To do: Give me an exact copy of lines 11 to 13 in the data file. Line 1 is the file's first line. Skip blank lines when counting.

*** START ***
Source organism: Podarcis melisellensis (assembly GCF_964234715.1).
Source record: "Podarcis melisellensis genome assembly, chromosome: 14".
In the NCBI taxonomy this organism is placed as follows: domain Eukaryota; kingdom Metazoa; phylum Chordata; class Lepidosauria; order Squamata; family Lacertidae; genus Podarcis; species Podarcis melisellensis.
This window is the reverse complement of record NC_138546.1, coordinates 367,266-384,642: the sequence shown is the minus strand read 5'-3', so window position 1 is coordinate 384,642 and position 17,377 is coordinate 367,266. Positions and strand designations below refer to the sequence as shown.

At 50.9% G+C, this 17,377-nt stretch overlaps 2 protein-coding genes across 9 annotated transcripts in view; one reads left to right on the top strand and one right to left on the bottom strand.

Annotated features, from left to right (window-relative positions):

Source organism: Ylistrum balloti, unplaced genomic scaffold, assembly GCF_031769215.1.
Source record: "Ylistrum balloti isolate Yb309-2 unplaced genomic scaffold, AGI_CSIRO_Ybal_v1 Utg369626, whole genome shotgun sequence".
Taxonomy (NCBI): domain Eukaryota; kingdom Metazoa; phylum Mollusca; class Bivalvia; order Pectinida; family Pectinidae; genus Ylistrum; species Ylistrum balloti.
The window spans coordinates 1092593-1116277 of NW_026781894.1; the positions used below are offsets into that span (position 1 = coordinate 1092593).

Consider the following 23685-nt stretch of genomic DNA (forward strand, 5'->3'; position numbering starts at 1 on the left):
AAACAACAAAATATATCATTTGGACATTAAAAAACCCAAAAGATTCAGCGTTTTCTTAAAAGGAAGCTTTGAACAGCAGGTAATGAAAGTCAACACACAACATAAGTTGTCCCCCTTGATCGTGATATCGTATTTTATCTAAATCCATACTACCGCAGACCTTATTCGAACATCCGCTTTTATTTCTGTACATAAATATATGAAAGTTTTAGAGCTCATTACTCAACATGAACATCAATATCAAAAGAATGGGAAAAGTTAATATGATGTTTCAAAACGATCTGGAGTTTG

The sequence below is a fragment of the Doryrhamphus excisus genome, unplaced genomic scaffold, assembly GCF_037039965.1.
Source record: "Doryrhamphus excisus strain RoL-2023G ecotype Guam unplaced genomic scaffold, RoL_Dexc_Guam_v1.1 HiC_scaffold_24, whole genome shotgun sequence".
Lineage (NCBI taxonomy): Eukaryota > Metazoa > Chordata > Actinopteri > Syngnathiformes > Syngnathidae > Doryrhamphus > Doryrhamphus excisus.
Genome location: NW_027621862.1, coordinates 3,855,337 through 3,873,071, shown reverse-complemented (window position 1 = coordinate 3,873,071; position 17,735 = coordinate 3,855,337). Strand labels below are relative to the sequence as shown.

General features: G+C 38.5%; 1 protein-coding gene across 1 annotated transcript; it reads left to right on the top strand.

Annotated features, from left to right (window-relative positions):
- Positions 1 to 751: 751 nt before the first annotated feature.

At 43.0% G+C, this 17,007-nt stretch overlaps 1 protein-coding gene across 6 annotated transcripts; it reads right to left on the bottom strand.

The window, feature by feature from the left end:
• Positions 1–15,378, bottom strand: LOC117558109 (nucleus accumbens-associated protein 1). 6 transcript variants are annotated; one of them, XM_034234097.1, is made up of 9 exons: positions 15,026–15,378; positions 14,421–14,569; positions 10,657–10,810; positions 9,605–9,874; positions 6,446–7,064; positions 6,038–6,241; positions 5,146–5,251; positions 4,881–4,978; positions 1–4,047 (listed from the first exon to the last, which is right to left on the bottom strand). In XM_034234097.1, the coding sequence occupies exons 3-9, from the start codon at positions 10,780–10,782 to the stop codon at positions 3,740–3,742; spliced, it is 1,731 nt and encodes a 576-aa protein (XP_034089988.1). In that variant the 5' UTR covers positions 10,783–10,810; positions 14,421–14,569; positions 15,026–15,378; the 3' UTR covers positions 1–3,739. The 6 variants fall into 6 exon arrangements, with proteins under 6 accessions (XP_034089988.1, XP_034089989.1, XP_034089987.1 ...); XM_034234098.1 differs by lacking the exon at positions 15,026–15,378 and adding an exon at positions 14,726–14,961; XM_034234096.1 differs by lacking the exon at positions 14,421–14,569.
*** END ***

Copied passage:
Consider the following 23685-nt stretch of genomic DNA (forward strand, 5'->3'; position numbering starts at 1 on the left):
AAACAACAAAATATATCATTTGGACATTAAAAAACCCAAAAGATTCAGCGTTTTCTTAAAAGGAAGCTTTGAACAGCAGGTAATGAAAGTCAACACACAACATAAGTTGTCCCCCTTGATCGTGATATCGTATTTTATCTAAATCCATACTACCGCAGACCTTATTCGAACATCCGCTTTTATTTCTGTACATAAATATATGAAAGTTTTAGAGCTCATTACTCAACATGAACATCAATATCAAAAGAATGGGAAAAGTTAATATGATGTTTCAAAACGATCTGGAGTTTG

The sequence below is a fragment of the Doryrhamphus excisus genome, unplaced genomic scaffold, assembly GCF_037039965.1.